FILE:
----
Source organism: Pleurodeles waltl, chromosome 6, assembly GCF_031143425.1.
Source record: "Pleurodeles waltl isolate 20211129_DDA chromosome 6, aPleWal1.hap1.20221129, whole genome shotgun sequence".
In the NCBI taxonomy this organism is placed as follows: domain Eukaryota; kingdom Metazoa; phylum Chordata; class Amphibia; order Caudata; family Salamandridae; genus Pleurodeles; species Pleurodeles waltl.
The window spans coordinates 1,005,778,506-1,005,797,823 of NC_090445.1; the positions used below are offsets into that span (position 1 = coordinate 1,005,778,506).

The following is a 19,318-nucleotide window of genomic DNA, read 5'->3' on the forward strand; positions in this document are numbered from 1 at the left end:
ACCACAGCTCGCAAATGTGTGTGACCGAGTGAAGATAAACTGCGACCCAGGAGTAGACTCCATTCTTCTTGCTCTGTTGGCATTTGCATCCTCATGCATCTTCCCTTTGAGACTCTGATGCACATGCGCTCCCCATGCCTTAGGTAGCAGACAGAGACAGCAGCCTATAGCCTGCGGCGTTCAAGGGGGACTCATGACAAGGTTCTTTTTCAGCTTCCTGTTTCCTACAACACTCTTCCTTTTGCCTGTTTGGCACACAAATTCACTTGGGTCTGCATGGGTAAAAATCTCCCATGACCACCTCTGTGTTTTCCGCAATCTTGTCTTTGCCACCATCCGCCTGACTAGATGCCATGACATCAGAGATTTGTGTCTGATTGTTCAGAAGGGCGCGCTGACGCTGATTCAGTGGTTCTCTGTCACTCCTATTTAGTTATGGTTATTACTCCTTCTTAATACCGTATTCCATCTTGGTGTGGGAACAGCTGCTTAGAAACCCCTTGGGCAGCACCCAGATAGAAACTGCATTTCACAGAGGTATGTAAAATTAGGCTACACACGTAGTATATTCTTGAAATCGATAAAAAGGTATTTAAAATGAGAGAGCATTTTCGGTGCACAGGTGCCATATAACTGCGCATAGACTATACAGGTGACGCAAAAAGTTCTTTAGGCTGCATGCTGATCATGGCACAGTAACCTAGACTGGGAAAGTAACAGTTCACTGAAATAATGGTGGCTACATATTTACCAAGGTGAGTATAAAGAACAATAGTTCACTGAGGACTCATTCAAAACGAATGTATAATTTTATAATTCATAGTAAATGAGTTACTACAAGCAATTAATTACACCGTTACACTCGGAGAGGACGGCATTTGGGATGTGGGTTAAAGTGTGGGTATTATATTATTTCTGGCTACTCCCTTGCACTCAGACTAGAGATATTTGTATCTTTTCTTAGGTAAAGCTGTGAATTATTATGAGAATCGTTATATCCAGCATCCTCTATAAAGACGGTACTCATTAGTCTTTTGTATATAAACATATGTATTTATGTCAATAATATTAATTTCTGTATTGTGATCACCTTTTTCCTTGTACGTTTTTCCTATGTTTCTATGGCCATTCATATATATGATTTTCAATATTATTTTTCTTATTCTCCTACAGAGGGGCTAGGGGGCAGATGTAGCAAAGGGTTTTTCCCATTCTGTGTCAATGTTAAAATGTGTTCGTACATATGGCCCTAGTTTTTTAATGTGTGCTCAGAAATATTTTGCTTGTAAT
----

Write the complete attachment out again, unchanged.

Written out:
Source organism: Pleurodeles waltl, chromosome 6, assembly GCF_031143425.1.
Source record: "Pleurodeles waltl isolate 20211129_DDA chromosome 6, aPleWal1.hap1.20221129, whole genome shotgun sequence".
In the NCBI taxonomy this organism is placed as follows: domain Eukaryota; kingdom Metazoa; phylum Chordata; class Amphibia; order Caudata; family Salamandridae; genus Pleurodeles; species Pleurodeles waltl.
The window spans coordinates 1,005,778,506-1,005,797,823 of NC_090445.1; the positions used below are offsets into that span (position 1 = coordinate 1,005,778,506).

The following is a 19,318-nucleotide window of genomic DNA, read 5'->3' on the forward strand; positions in this document are numbered from 1 at the left end:
ACCACAGCTCGCAAATGTGTGTGACCGAGTGAAGATAAACTGCGACCCAGGAGTAGACTCCATTCTTCTTGCTCTGTTGGCATTTGCATCCTCATGCATCTTCCCTTTGAGACTCTGATGCACATGCGCTCCCCATGCCTTAGGTAGCAGACAGAGACAGCAGCCTATAGCCTGCGGCGTTCAAGGGGGACTCATGACAAGGTTCTTTTTCAGCTTCCTGTTTCCTACAACACTCTTCCTTTTGCCTGTTTGGCACACAAATTCACTTGGGTCTGCATGGGTAAAAATCTCCCATGACCACCTCTGTGTTTTCCGCAATCTTGTCTTTGCCACCATCCGCCTGACTAGATGCCATGACATCAGAGATTTGTGTCTGATTGTTCAGAAGGGCGCGCTGACGCTGATTCAGTGGTTCTCTGTCACTCCTATTTAGTTATGGTTATTACTCCTTCTTAATACCGTATTCCATCTTGGTGTGGGAACAGCTGCTTAGAAACCCCTTGGGCAGCACCCAGATAGAAACTGCATTTCACAGAGGTATGTAAAATTAGGCTACACACGTAGTATATTCTTGAAATCGATAAAAAGGTATTTAAAATGAGAGAGCATTTTCGGTGCACAGGTGCCATATAACTGCGCATAGACTATACAGGTGACGCAAAAAGTTCTTTAGGCTGCATGCTGATCATGGCACAGTAACCTAGACTGGGAAAGTAACAGTTCACTGAAATAATGGTGGCTACATATTTACCAAGGTGAGTATAAAGAACAATAGTTCACTGAGGACTCATTCAAAACGAATGTATAATTTTATAATTCATAGTAAATGAGTTACTACAAGCAATTAATTACACCGTTACACTCGGAGAGGACGGCATTTGGGATGTGGGTTAAAGTGTGGGTATTATATTATTTCTGGCTACTCCCTTGCACTCAGACTAGAGATATTTGTATCTTTTCTTAGGTAAAGCTGTGAATTATTATGAGAATCGTTATATCCAGCATCCTCTATAAAGACGGTACTCATTAGTCTTTTGTATATAAACATATGTATTTATGTCAATAATATTAATTTCTGTATTGTGATCACCTTTTTCCTTGTACGTTTTTCCTATGTTTCTATGGCCATTCATATATATGATTTTCAATATTATTTTTCTTATTCTCCTACAGAGGGGCTAGGGGGCAGATGTAGCAAAGGGTTTTTCCCATTCTGTGTCAATGTTAAAATGTGTTCGTACATATGGCCCTAGTTTTTTAATGTGTGCTCAGAAATATTTTGCTTGTAAT